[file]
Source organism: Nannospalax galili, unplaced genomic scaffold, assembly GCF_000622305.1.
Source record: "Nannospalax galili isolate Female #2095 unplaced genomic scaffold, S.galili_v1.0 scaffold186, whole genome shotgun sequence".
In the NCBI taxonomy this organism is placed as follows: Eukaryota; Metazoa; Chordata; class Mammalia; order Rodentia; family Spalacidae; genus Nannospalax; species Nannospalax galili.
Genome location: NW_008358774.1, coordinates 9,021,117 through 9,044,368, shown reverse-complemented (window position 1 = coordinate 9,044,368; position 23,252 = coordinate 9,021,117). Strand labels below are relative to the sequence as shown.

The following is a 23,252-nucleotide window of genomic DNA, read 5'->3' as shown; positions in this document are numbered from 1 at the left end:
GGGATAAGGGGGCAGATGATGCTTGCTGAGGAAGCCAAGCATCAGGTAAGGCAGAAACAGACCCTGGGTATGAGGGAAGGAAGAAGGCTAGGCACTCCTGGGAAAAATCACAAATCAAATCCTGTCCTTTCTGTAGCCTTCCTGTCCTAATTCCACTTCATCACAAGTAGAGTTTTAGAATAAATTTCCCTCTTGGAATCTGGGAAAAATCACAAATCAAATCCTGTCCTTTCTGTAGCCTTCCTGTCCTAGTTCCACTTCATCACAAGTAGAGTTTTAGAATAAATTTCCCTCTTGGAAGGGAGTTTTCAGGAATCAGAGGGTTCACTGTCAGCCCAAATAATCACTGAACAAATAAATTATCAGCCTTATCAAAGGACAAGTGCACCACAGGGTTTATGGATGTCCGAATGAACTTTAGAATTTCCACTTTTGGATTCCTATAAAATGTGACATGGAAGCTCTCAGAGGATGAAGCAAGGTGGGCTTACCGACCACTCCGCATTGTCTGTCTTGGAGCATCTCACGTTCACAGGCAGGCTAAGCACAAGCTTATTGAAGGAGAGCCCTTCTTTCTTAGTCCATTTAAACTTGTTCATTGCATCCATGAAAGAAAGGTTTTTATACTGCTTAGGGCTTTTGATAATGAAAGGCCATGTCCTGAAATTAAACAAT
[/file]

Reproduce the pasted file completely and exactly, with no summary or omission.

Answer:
Source organism: Nannospalax galili, unplaced genomic scaffold, assembly GCF_000622305.1.
Source record: "Nannospalax galili isolate Female #2095 unplaced genomic scaffold, S.galili_v1.0 scaffold186, whole genome shotgun sequence".
In the NCBI taxonomy this organism is placed as follows: Eukaryota; Metazoa; Chordata; class Mammalia; order Rodentia; family Spalacidae; genus Nannospalax; species Nannospalax galili.
Genome location: NW_008358774.1, coordinates 9,021,117 through 9,044,368, shown reverse-complemented (window position 1 = coordinate 9,044,368; position 23,252 = coordinate 9,021,117). Strand labels below are relative to the sequence as shown.

The following is a 23,252-nucleotide window of genomic DNA, read 5'->3' as shown; positions in this document are numbered from 1 at the left end:
GGGATAAGGGGGCAGATGATGCTTGCTGAGGAAGCCAAGCATCAGGTAAGGCAGAAACAGACCCTGGGTATGAGGGAAGGAAGAAGGCTAGGCACTCCTGGGAAAAATCACAAATCAAATCCTGTCCTTTCTGTAGCCTTCCTGTCCTAATTCCACTTCATCACAAGTAGAGTTTTAGAATAAATTTCCCTCTTGGAATCTGGGAAAAATCACAAATCAAATCCTGTCCTTTCTGTAGCCTTCCTGTCCTAGTTCCACTTCATCACAAGTAGAGTTTTAGAATAAATTTCCCTCTTGGAAGGGAGTTTTCAGGAATCAGAGGGTTCACTGTCAGCCCAAATAATCACTGAACAAATAAATTATCAGCCTTATCAAAGGACAAGTGCACCACAGGGTTTATGGATGTCCGAATGAACTTTAGAATTTCCACTTTTGGATTCCTATAAAATGTGACATGGAAGCTCTCAGAGGATGAAGCAAGGTGGGCTTACCGACCACTCCGCATTGTCTGTCTTGGAGCATCTCACGTTCACAGGCAGGCTAAGCACAAGCTTATTGAAGGAGAGCCCTTCTTTCTTAGTCCATTTAAACTTGTTCATTGCATCCATGAAAGAAAGGTTTTTATACTGCTTAGGGCTTTTGATAATGAAAGGCCATGTCCTGAAATTAAACAAT